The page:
S ometimes, when I close my eyes, I can still hear a specific melody from my childhood.
I remember it from when I was eight years old, growing up in Puerto Rico. I would be drifting off to sleep … and then, from the living room, I would hear the strum of a guitar. I knew it was my dad playing. He was a U.S. Merchant Marine, and after one of his trips to Spain he brought home a guitar. It sat, mostly unplayed, in the living room. But at night — once my mom put me and my brother, Hiram, to bed — dad would get lost in his music.
I wanted to sneak out of bed and go to the living room to listen, but my parents ran a tight ship. So, for what felt like months, I would fall asleep to the sound of my dad strumming his guitar. Eventually, I worked up the courage to go out there and ask him to teach me how to play.
That night ended up being my first lesson. And in the process of learning the guitar over the next few years, I became much closer with my dad than I ever could have imagined. In that time, I discovered so much about who I wanted to become, and who my father was. I learned the intricacy that goes into building a melody and rhythm. And I learned how hard it is to really be good at something. Those ideas carried over to the baseball field, too.
When I was in elementary school, like every kid, my favorite part of the day was the last bell. For me, it meant one thing: baseball. My dad would pick me and my brother up and we’d go straight to a nearby field to practice. He would bring us some tennis shoes and a change of clothes to play in. We’d spend hours learning how to hit and catch, but — just like in those guitar lessons — my dad was doing so much more than teaching us just one thing. He instilled in us the values of discipline, motivation and commitment.
As a kid, it can be hard to grasp the reason why you need to work hard. But he made it so clear for us. Every few weeks he’d show us how we could throw harder than before, how we could hit the ball farther.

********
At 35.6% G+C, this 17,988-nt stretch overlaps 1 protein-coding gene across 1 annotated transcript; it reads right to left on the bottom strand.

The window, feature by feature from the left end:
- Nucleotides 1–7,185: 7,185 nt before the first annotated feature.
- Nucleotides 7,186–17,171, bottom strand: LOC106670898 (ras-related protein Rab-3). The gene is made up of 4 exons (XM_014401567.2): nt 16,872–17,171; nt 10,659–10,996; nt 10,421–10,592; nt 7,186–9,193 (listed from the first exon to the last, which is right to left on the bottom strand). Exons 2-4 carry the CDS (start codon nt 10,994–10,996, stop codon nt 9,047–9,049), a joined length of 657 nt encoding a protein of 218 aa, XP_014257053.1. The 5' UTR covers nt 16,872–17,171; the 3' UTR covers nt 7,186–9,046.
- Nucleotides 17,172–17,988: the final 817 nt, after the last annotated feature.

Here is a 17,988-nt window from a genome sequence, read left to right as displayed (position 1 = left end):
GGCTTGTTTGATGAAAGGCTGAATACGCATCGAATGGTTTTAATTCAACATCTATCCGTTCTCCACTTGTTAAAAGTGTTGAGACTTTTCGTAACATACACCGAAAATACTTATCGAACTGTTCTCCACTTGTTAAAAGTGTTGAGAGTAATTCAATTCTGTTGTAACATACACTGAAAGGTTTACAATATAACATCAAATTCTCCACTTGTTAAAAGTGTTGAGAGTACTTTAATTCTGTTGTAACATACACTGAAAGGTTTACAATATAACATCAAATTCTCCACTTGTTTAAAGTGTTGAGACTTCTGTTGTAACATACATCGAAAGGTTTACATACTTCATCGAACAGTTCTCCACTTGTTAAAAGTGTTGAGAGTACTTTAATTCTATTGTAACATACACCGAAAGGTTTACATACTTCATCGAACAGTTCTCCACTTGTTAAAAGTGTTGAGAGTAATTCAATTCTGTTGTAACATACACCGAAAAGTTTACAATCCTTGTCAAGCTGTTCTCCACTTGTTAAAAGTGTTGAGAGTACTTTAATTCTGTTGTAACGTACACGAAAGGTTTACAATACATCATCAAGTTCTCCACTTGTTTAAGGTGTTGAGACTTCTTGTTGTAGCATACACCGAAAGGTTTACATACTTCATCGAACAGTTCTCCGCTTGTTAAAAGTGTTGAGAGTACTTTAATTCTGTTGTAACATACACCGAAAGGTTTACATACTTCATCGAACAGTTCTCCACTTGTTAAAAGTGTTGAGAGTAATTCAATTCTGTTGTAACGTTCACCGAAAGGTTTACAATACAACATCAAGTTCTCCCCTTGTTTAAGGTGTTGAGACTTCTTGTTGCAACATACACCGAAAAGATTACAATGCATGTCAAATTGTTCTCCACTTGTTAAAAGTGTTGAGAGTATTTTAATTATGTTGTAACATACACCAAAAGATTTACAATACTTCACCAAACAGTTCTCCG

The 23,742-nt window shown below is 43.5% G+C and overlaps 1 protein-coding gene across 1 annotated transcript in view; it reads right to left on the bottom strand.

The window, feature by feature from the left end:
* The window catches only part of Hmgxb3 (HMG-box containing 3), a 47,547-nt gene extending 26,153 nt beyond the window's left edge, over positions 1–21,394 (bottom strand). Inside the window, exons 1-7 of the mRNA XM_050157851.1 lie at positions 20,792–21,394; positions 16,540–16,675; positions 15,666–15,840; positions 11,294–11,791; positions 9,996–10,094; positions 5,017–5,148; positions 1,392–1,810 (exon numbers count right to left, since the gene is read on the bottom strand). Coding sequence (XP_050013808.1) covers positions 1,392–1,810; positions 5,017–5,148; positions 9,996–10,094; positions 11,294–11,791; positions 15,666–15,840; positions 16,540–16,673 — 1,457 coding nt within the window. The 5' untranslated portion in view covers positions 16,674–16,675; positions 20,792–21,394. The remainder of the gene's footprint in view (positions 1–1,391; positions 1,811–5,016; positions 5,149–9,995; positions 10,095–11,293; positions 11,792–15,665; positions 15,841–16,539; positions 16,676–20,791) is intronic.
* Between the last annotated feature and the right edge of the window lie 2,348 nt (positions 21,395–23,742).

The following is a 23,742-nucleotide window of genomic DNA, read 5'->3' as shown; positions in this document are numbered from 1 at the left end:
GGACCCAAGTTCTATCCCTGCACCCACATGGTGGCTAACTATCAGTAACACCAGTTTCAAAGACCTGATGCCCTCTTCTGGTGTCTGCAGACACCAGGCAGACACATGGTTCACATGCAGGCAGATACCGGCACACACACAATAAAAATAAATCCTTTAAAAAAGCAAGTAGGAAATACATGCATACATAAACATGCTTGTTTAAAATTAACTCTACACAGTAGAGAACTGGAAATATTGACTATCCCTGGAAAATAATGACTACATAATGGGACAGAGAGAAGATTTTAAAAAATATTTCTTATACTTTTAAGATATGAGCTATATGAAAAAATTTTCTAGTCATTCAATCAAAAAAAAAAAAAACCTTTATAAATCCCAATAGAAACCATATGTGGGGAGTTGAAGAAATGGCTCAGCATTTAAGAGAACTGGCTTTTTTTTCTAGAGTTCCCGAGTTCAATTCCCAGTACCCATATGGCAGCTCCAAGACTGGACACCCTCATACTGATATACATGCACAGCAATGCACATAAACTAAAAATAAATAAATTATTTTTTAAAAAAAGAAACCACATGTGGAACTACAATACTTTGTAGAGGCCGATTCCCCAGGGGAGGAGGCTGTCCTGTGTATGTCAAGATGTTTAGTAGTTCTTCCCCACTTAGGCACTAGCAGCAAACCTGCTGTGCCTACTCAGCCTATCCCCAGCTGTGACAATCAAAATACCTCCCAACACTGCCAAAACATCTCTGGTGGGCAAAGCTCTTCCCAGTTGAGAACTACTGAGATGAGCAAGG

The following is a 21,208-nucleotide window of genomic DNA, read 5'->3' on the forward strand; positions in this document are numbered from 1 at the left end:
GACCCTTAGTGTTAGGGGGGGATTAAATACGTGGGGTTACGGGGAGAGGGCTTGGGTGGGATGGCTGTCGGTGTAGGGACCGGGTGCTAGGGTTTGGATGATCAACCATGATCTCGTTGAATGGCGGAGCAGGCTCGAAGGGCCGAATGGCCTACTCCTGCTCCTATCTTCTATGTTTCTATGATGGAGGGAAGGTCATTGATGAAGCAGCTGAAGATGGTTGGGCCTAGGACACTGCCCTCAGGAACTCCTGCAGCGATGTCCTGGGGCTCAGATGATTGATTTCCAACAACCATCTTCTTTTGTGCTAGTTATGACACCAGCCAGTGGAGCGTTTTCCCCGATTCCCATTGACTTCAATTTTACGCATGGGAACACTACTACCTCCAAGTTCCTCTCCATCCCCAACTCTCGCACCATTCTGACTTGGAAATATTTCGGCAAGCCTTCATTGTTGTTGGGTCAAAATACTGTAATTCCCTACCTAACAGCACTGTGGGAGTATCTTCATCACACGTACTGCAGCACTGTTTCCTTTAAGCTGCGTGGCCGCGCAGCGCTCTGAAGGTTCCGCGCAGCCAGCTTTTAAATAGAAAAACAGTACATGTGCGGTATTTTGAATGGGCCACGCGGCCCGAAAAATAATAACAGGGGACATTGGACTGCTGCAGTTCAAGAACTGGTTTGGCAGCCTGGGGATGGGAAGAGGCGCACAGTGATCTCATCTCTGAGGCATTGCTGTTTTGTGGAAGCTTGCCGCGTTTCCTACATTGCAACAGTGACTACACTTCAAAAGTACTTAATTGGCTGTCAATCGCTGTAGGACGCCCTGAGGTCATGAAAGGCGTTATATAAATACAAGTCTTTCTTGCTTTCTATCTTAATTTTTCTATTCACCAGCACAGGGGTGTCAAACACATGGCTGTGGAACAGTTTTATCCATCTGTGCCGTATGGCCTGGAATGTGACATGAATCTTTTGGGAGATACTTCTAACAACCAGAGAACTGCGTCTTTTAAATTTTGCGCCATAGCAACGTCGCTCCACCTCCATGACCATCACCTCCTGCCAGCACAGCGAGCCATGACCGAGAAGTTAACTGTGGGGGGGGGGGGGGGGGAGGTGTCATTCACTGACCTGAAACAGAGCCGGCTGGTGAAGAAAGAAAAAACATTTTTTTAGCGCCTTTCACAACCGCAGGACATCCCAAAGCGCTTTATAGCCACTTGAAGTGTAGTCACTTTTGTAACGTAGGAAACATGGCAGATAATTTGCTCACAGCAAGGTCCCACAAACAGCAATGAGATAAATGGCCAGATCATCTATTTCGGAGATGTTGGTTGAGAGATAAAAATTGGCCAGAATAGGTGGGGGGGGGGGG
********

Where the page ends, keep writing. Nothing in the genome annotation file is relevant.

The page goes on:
“Those results,” he told us, “only come from the hard work you put in every day.”
To this day, I think back to those late afternoons in the island sun. I remember the voice of my dad echoing across the outfield, teaching me about baseball and life. In those messages were lessons I carry with me now.
My dad was my hero.
He was a man who was ahead of his time, I think. He grew up during really hard times in Puerto Rico and left school when he was in the fourth or fifth grade. He had to become a man quickly. In doing that, he was forced to become wise beyond his years. But — like most graduates from the “school of hard knocks,” as he called it — he was stubborn.
When he started showing signs of illness in the late ’90’s, he didn’t want to go see a doctor. Our family begged him to go get help, but he didn’t listen at first. And, to an extent, I understood it. He was a tough guy who had made it to that point in his life on the strength of his own convictions — he believed he could fix himself. But the signs got worse. He was having trouble breathing just doing everyday activities and would get into these bad, painful coughing fits.
Eventually, it became too much. The first couple of doctors we visited had a hard time diagnosing what was wrong. A few months into our search we found someone who could perform the proper tests, and the diagnosis came back shortly after: My dad had IPF, or idiopathic pulmonary fibrosis. It’s a rare lung disease that was causing my dad’s lung tissue to scar and harden, making it difficult for him to breathe.